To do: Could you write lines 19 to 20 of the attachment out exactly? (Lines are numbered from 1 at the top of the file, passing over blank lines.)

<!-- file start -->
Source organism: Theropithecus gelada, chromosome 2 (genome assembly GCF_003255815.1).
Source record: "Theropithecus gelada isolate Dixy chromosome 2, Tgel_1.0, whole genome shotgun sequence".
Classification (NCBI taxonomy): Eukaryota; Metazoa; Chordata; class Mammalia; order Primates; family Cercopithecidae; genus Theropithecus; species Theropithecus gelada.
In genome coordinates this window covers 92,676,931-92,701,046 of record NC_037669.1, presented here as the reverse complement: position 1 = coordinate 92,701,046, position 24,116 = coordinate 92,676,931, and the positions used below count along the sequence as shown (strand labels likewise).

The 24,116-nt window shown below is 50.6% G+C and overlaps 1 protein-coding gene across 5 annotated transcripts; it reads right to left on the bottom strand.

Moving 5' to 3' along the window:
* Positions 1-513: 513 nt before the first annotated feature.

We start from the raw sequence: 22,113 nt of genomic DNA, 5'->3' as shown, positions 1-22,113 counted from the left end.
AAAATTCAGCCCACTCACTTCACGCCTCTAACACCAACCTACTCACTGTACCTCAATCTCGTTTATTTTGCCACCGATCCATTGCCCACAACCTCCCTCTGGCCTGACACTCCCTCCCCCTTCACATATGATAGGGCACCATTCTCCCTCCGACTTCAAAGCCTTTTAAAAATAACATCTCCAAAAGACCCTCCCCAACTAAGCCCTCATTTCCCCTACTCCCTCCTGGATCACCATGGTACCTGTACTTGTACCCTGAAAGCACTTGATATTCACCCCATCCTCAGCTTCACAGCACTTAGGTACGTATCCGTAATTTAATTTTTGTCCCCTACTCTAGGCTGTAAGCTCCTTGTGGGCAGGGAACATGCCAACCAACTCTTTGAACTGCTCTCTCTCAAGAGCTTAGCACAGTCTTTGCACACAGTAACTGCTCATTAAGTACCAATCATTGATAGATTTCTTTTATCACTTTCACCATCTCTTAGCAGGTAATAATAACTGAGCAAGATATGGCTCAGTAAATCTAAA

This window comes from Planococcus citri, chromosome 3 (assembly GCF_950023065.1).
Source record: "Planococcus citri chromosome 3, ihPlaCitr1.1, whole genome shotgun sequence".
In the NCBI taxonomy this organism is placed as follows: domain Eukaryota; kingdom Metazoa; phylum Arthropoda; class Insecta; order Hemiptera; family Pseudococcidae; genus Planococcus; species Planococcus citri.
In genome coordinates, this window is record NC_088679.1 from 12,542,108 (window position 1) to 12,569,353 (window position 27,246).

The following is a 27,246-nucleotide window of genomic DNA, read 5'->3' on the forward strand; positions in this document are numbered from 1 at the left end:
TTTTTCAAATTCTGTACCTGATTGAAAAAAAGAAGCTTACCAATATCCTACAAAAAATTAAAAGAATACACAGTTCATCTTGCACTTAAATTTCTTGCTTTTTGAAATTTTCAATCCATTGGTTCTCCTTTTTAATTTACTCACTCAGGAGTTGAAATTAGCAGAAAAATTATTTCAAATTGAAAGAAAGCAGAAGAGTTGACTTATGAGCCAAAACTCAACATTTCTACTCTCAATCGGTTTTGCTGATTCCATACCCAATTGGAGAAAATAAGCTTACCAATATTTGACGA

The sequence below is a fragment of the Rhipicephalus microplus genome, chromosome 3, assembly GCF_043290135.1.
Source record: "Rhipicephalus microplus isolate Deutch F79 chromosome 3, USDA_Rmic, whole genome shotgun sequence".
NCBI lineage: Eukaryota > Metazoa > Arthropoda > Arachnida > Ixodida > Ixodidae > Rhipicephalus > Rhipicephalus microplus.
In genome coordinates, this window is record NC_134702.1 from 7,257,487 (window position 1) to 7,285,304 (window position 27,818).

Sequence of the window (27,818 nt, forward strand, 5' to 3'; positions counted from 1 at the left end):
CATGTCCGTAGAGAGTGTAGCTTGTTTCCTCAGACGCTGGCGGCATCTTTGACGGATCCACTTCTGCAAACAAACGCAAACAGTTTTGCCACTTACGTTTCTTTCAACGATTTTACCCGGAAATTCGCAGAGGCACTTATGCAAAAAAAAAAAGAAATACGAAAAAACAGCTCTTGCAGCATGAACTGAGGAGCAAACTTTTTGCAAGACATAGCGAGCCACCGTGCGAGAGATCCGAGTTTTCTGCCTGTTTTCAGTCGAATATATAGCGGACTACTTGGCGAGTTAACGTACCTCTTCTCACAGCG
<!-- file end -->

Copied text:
In genome coordinates, this window is record NC_134702.1 from 7,257,487 (window position 1) to 7,285,304 (window position 27,818).

Sequence of the window (27,818 nt, forward strand, 5' to 3'; positions counted from 1 at the left end):